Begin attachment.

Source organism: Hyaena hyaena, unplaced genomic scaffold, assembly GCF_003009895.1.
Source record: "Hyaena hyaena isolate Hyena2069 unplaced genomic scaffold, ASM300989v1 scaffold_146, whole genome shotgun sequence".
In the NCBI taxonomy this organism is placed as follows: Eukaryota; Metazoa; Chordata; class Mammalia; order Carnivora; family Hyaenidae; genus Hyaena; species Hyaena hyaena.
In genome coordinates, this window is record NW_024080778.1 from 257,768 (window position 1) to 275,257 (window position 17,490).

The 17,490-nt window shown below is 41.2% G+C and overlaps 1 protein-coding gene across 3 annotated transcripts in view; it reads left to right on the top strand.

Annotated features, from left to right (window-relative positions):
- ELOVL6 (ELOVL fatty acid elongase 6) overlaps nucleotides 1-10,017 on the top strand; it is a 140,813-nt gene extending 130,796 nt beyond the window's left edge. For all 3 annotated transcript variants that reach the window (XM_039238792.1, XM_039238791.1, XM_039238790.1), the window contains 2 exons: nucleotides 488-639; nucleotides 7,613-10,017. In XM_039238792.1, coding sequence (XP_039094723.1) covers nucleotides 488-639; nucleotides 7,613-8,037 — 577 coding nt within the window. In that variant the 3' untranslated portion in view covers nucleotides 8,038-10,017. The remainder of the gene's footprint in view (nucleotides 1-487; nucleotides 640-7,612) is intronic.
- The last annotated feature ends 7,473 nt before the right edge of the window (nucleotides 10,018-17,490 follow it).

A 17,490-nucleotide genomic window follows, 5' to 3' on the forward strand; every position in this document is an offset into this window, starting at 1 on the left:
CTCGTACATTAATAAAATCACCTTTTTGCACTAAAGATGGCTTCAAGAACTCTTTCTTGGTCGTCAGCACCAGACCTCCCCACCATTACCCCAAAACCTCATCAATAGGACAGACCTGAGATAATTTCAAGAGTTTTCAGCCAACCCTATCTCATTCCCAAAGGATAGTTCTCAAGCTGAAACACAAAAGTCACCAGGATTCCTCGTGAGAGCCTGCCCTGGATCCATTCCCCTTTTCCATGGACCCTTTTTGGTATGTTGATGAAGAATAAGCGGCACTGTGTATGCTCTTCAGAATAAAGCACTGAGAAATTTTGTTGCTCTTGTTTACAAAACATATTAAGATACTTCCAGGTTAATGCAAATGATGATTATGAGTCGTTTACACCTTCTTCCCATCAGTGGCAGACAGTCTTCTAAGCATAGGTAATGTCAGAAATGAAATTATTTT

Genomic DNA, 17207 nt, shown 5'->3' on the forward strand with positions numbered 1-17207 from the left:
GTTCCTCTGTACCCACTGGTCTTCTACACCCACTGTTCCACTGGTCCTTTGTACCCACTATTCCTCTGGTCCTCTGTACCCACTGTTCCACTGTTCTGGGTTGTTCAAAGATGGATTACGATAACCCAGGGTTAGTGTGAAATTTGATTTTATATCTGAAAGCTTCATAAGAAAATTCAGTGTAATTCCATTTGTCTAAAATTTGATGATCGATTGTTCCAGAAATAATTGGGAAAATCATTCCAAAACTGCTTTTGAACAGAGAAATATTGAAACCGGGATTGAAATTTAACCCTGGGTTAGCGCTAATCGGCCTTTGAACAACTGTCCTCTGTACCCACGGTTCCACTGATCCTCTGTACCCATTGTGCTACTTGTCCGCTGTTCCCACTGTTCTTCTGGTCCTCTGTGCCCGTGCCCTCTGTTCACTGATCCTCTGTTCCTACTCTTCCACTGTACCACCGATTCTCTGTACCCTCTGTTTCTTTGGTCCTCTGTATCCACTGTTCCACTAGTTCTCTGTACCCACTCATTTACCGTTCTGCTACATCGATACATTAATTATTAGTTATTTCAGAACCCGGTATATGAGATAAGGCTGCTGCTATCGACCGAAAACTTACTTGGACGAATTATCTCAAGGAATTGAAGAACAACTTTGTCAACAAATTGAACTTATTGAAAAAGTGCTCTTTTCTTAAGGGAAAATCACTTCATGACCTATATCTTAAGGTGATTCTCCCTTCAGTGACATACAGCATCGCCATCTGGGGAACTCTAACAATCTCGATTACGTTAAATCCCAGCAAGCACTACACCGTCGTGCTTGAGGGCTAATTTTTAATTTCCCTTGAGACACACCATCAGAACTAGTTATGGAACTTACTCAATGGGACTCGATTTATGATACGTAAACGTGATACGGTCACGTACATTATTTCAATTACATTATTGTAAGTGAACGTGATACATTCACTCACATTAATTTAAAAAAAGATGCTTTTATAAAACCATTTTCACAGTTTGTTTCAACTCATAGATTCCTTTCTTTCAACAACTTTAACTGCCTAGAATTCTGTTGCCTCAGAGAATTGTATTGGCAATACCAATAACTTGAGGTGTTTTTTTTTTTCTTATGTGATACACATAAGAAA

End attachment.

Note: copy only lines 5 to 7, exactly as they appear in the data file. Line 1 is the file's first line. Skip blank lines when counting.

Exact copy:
The 17,490-nt window shown below is 41.2% G+C and overlaps 1 protein-coding gene across 3 annotated transcripts in view; it reads left to right on the top strand.

Annotated features, from left to right (window-relative positions):
- ELOVL6 (ELOVL fatty acid elongase 6) overlaps nucleotides 1-10,017 on the top strand; it is a 140,813-nt gene extending 130,796 nt beyond the window's left edge. For all 3 annotated transcript variants that reach the window (XM_039238792.1, XM_039238791.1, XM_039238790.1), the window contains 2 exons: nucleotides 488-639; nucleotides 7,613-10,017. In XM_039238792.1, coding sequence (XP_039094723.1) covers nucleotides 488-639; nucleotides 7,613-8,037 — 577 coding nt within the window. In that variant the 3' untranslated portion in view covers nucleotides 8,038-10,017. The remainder of the gene's footprint in view (nucleotides 1-487; nucleotides 640-7,612) is intronic.